What Your Music Director Wants You to Know

We’ve pulled back the curtain and uncovered some great truths church secretaries and pastor’s wives want you to know.

Today we get to hear from the music director’s wife as she shares some great nuggets that apply not only to women’s ministry leaders, but all church attendees.

Please give Erica, The Ministry Mama, a warm welcome!

My husband has been the music director in our church for the past five years. He grew up in a very musical family that spent their time and talents singing in their local church on a regular basis. His father is a church pianist, his mother was trained to sing opera music before moving to Bible college, and his sister is an elementary music teacher. I’ve taken a few of the things we’ve learned through the years from each of these sources to help compile this list and hope that you will be able to benefit from it.

1. Singing is Biblical. Our pastor always encourages us that the song service in our church is the most Biblical ministry that everyone can participate in. Not only is the book of Psalms filled with verses that explain that we should lift our voices to God in song, the New Testament encourages us to do so as well.  Colossians 3:16 is my favorite verse explaining the benefits of singing godly songs with your church congregation, Let the word of Christ dwell in you richly in all wisdom; teaching and admonishing one another in psalms and hymns and spiritual songs, singing with grace in your hearts to the Lord.

col 3_16

2. Being on time gets your heart ready to sing. People who start the song service on time are geared up for participating and singing the songs in the church song service more than people who come in to the church service late. Being prompt prevents you from being distracted and allows the music to speak to your heart right away.

3. Smiling encourages others. Smiling encourages your music director and it encourages people around you… but not just smiling by itself, smiling while you sing! Did you know that when you sing your music director can see what you are going through in your life? Your countenance tells all. If you make a point to smile while you sing you can help your feelings to join the atmosphere especially if you are having a bad day or are going through personal struggles. Smiling while you sing does a heart good! It can even be heard in your voice and encourage people around you.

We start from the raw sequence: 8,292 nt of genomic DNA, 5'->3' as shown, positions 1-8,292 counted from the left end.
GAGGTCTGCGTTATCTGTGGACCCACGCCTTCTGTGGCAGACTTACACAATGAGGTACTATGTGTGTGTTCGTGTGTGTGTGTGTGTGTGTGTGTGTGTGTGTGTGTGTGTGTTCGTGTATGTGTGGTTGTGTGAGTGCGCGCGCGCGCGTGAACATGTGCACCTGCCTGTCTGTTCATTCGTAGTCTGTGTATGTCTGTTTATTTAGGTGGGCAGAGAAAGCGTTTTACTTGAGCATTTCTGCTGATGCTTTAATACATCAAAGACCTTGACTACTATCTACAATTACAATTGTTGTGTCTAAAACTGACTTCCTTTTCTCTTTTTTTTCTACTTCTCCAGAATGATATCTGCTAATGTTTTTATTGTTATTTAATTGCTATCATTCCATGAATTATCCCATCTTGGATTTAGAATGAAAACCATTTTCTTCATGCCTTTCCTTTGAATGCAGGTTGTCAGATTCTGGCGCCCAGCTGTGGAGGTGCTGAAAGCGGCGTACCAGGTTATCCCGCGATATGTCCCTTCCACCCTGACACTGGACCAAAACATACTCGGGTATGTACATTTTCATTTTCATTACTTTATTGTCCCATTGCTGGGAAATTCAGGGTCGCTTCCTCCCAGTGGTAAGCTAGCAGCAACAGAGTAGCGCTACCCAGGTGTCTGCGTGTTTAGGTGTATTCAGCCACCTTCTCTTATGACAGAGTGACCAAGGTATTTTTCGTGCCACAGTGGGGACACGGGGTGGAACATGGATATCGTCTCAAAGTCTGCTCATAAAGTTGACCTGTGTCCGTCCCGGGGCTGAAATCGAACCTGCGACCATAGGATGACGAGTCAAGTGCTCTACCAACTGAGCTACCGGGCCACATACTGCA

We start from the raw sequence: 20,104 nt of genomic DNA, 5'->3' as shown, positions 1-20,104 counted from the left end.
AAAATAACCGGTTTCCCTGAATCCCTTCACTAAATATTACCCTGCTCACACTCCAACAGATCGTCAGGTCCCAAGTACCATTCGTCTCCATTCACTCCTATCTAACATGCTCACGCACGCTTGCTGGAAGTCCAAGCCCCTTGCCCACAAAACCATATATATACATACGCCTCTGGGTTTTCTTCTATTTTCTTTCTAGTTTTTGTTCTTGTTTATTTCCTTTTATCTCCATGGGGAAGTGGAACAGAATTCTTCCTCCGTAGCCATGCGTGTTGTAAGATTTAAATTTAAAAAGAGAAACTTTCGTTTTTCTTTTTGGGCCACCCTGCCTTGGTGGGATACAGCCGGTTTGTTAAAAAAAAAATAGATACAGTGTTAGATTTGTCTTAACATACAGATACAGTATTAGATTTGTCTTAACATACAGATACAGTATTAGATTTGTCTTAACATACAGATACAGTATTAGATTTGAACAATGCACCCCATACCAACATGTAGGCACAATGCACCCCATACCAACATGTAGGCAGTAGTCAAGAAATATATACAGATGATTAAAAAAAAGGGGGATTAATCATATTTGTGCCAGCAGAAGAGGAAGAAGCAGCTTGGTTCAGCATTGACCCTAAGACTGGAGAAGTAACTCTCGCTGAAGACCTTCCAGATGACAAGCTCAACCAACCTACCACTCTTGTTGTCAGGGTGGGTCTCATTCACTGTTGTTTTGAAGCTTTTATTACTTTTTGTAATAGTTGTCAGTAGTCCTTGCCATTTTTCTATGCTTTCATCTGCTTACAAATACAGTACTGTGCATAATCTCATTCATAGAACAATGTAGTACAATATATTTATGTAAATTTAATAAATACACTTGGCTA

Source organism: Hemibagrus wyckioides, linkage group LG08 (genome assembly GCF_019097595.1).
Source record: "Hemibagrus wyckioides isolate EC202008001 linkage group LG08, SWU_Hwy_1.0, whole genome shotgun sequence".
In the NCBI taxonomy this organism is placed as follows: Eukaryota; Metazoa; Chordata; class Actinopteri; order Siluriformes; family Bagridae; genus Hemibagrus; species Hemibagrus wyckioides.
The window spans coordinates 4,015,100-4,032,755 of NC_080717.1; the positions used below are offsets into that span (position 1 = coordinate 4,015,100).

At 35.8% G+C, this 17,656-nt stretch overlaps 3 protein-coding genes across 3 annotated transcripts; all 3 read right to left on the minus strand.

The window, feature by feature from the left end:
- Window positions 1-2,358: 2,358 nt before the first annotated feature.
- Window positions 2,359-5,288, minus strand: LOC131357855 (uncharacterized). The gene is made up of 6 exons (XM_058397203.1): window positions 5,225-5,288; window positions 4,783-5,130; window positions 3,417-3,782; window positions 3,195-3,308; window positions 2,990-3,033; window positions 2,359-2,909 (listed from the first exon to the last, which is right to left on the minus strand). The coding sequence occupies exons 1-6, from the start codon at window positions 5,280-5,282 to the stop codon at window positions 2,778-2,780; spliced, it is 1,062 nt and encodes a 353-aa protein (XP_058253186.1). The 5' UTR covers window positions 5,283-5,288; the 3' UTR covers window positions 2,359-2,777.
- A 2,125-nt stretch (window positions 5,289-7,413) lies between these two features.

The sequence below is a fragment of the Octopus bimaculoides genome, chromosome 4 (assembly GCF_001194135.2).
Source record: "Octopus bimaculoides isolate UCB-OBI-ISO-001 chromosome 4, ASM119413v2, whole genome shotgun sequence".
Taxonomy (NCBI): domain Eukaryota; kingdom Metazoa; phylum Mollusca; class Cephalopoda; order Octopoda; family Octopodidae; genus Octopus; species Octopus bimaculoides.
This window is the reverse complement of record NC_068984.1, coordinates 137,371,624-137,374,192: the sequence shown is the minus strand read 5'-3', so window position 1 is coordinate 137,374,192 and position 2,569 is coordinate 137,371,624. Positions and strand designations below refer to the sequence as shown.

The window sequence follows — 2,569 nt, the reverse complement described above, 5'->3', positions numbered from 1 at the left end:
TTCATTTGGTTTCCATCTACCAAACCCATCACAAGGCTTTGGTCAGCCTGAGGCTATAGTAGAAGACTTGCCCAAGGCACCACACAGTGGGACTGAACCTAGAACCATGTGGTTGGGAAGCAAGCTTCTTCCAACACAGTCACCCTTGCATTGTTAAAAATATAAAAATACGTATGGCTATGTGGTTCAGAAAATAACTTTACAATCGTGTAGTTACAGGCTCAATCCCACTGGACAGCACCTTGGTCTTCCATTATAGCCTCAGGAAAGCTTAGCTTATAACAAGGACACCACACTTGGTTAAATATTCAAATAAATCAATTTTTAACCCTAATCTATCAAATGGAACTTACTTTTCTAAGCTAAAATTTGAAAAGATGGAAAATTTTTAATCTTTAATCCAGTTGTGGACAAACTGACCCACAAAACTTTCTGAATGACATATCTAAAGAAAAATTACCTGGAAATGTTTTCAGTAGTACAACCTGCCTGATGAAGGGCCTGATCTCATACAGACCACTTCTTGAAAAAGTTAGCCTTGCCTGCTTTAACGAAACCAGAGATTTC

4. Talking distracts. It distracts you from the song service, it distracts others who are trying to sing but are focused on watching you talk, and it distracts the music director. Be polite and save what you are going to talk to someone about until after the service. Be involved in the singing portion of your service and the listening portion if you have special music that is being played or sung. This would also include the ever popular form of talking through text, please put your phone away and sing to the Lord!

5. Joyful noises are welcome. We all know those people who can’t carry a tune in a bucket and sometimes we can hear them singing behind us in the middle of our song service, even though at times you may shudder, be thankful for them. Your music director wishes everyone would participate if they are able. If you’re not choir material please make your own joyful noise unto the Lord!

6. Refusing to sing says a lot about your heart. It is much better to be someone who sings with a “joyful noise” rather than be a person who is not participating. Men are generally the type of people who refuse to sing because they are self-conscious or view singing as an activity for “other people.” The familiar hymn Marching to Zion says in the second verse, “Let those refuse to sing who never knew our God;  but children of the heavenly King may speak their joys abroad.” At the point of salvation, we receive a new heart that should be full of the praises of God and our mouths should be filled with a new song. Even if you are not accustomed to singing, participate as an evidence of your conversion. Psalm 40:3,  “And he hath put a new song in my mouth, even praise unto our God: